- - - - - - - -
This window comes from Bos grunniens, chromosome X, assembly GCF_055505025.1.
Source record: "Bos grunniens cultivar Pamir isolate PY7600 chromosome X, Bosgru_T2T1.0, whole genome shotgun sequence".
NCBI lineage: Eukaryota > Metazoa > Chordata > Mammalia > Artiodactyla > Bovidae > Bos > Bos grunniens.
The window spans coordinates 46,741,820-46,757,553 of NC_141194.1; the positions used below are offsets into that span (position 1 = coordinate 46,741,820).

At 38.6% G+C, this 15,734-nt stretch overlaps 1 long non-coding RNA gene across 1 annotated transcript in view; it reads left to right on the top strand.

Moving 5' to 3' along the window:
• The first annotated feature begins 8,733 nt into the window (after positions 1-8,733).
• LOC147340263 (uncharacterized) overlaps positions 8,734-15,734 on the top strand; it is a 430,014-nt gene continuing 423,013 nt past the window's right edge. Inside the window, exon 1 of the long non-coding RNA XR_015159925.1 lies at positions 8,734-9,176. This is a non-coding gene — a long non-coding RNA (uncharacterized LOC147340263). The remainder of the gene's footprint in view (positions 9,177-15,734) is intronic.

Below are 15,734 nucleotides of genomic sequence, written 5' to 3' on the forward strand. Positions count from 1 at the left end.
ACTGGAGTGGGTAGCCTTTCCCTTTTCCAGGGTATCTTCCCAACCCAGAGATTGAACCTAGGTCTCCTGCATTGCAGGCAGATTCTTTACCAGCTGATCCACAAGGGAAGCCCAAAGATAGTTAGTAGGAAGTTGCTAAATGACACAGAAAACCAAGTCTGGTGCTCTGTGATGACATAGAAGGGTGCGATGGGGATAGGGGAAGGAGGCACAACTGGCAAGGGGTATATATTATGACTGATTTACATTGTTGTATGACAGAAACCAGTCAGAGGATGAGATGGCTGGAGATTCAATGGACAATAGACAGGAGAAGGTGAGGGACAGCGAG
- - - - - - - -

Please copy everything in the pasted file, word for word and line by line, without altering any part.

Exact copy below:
This window comes from Bos grunniens, chromosome X, assembly GCF_055505025.1.
Source record: "Bos grunniens cultivar Pamir isolate PY7600 chromosome X, Bosgru_T2T1.0, whole genome shotgun sequence".
NCBI lineage: Eukaryota > Metazoa > Chordata > Mammalia > Artiodactyla > Bovidae > Bos > Bos grunniens.
The window spans coordinates 46,741,820-46,757,553 of NC_141194.1; the positions used below are offsets into that span (position 1 = coordinate 46,741,820).

At 38.6% G+C, this 15,734-nt stretch overlaps 1 long non-coding RNA gene across 1 annotated transcript in view; it reads left to right on the top strand.

Moving 5' to 3' along the window:
• The first annotated feature begins 8,733 nt into the window (after positions 1-8,733).
• LOC147340263 (uncharacterized) overlaps positions 8,734-15,734 on the top strand; it is a 430,014-nt gene continuing 423,013 nt past the window's right edge. Inside the window, exon 1 of the long non-coding RNA XR_015159925.1 lies at positions 8,734-9,176. This is a non-coding gene — a long non-coding RNA (uncharacterized LOC147340263). The remainder of the gene's footprint in view (positions 9,177-15,734) is intronic.

Below are 15,734 nucleotides of genomic sequence, written 5' to 3' on the forward strand. Positions count from 1 at the left end.
ACTGGAGTGGGTAGCCTTTCCCTTTTCCAGGGTATCTTCCCAACCCAGAGATTGAACCTAGGTCTCCTGCATTGCAGGCAGATTCTTTACCAGCTGATCCACAAGGGAAGCCCAAAGATAGTTAGTAGGAAGTTGCTAAATGACACAGAAAACCAAGTCTGGTGCTCTGTGATGACATAGAAGGGTGCGATGGGGATAGGGGAAGGAGGCACAACTGGCAAGGGGTATATATTATGACTGATTTACATTGTTGTATGACAGAAACCAGTCAGAGGATGAGATGGCTGGAGATTCAATGGACAATAGACAGGAGAAGGTGAGGGACAGCGAG